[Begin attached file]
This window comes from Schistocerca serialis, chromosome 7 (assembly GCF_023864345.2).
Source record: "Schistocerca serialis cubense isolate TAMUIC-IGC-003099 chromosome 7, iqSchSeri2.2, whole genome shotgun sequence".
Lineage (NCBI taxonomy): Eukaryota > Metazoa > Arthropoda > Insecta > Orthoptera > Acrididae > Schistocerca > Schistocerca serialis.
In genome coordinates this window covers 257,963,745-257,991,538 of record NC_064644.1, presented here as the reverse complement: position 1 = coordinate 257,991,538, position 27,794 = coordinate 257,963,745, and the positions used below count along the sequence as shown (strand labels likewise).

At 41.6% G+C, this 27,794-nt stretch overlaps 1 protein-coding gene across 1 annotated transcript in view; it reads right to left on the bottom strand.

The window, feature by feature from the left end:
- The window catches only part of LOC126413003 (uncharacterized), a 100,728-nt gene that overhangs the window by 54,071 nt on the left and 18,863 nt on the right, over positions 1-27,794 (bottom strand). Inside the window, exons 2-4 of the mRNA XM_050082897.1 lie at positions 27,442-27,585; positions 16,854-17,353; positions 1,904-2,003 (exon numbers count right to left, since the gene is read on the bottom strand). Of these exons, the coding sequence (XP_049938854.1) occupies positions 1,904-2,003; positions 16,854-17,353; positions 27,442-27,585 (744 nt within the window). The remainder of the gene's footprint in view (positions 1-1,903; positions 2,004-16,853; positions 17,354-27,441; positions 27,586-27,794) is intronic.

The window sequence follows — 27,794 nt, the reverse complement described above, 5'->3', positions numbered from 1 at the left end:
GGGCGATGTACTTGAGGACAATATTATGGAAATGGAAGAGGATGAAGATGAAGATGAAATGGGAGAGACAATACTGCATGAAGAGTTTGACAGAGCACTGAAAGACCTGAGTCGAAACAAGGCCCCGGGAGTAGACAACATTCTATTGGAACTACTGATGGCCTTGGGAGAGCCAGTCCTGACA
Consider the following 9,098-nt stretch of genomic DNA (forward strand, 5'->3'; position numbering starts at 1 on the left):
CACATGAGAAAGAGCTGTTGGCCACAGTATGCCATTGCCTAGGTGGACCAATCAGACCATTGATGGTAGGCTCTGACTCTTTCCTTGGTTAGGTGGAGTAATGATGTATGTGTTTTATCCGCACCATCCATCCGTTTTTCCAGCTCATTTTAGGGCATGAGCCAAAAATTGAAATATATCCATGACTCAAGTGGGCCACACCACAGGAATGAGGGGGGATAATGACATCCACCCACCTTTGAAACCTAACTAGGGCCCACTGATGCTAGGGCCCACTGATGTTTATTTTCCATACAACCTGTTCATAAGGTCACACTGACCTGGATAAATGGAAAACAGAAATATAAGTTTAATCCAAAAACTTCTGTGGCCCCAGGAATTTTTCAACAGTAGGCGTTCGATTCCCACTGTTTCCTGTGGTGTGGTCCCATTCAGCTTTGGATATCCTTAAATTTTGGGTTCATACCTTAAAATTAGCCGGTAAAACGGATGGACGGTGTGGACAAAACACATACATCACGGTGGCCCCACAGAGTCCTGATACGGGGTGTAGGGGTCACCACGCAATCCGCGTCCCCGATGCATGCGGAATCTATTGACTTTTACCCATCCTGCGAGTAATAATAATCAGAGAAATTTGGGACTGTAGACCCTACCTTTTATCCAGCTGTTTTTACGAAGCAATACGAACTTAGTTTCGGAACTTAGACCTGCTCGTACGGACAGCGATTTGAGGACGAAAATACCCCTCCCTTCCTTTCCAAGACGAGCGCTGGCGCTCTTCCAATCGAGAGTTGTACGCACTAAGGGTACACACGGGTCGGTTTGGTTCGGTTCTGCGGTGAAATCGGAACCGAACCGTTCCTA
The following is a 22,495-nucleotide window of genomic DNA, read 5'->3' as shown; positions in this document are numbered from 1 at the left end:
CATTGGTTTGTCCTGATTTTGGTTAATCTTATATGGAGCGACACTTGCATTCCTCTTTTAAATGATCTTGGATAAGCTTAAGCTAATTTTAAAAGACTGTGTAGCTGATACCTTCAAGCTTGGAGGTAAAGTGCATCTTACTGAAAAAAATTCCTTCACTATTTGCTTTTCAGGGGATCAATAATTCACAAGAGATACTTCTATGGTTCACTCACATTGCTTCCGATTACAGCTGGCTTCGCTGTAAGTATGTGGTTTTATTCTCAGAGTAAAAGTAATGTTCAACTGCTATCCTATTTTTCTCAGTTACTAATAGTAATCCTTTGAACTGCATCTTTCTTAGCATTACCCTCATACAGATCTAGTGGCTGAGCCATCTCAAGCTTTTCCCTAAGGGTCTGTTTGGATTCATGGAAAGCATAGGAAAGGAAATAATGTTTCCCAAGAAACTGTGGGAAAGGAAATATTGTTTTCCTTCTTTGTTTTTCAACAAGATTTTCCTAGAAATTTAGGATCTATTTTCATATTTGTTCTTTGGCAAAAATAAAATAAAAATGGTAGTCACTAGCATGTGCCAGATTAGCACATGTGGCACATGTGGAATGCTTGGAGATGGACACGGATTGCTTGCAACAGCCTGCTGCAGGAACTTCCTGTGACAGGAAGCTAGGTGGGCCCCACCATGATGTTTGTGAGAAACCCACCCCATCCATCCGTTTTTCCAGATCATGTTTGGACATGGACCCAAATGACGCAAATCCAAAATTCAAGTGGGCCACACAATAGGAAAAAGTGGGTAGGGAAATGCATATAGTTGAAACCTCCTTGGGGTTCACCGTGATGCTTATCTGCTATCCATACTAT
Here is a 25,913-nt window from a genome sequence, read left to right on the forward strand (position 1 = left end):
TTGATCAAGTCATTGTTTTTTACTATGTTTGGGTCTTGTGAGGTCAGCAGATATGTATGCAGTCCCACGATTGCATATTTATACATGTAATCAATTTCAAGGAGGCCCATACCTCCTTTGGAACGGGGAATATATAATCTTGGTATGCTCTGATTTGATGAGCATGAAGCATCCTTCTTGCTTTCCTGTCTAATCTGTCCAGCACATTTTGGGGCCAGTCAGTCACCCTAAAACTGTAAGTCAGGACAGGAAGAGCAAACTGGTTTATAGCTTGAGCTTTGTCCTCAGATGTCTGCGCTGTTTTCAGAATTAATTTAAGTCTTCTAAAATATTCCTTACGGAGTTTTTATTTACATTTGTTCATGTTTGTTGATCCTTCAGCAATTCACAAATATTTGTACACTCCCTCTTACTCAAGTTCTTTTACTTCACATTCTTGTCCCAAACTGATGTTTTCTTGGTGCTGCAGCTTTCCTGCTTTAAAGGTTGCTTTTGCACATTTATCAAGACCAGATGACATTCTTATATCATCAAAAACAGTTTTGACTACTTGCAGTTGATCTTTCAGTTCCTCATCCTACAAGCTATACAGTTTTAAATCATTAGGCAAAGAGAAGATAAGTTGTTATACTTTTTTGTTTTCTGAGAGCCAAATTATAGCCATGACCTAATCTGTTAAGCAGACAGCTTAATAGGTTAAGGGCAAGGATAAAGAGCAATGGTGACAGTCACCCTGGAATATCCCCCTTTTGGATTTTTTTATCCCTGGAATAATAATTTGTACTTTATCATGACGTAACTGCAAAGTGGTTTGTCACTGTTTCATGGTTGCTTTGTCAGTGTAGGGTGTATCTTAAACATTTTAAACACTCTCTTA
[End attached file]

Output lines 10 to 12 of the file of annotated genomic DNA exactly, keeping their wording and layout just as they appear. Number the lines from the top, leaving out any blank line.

Consider the following 9,098-nt stretch of genomic DNA (forward strand, 5'->3'; position numbering starts at 1 on the left):
CACATGAGAAAGAGCTGTTGGCCACAGTATGCCATTGCCTAGGTGGACCAATCAGACCATTGATGGTAGGCTCTGACTCTTTCCTTGGTTAGGTGGAGTAATGATGTATGTGTTTTATCCGCACCATCCATCCGTTTTTCCAGCTCATTTTAGGGCATGAGCCAAAAATTGAAATATATCCATGACTCAAGTGGGCCACACCACAGGAATGAGGGGGGATAATGACATCCACCCACCTTTGAAACCTAACTAGGGCCCACTGATGCTAGGGCCCACTGATGTTTATTTTCCATACAACCTGTTCATAAGGTCACACTGACCTGGATAAATGGAAAACAGAAATATAAGTTTAATCCAAAAACTTCTGTGGCCCCAGGAATTTTTCAACAGTAGGCGTTCGATTCCCACTGTTTCCTGTGGTGTGGTCCCATTCAGCTTTGGATATCCTTAAATTTTGGGTTCATACCTTAAAATTAGCCGGTAAAACGGATGGACGGTGTGGACAAAACACATACATCACGGTGGCCCCACAGAGTCCTGATACGGGGTGTAGGGGTCACCACGCAATCCGCGTCCCCGATGCATGCGGAATCTATTGACTTTTACCCATCCTGCGAGTAATAATAATCAGAGAAATTTGGGACTGTAGACCCTACCTTTTATCCAGCTGTTTTTACGAAGCAATACGAACTTAGTTTCGGAACTTAGACCTGCTCGTACGGACAGCGATTTGAGGACGAAAATACCCCTCCCTTCCTTTCCAAGACGAGCGCTGGCGCTCTTCCAATCGAGAGTTGTACGCACTAAGGGTACACACGGGTCGGTTTGGTTCGGTTCTGCGGTGAAATCGGAACCGAACCGTTCCTA
The following is a 22,495-nucleotide window of genomic DNA, read 5'->3' as shown; positions in this document are numbered from 1 at the left end: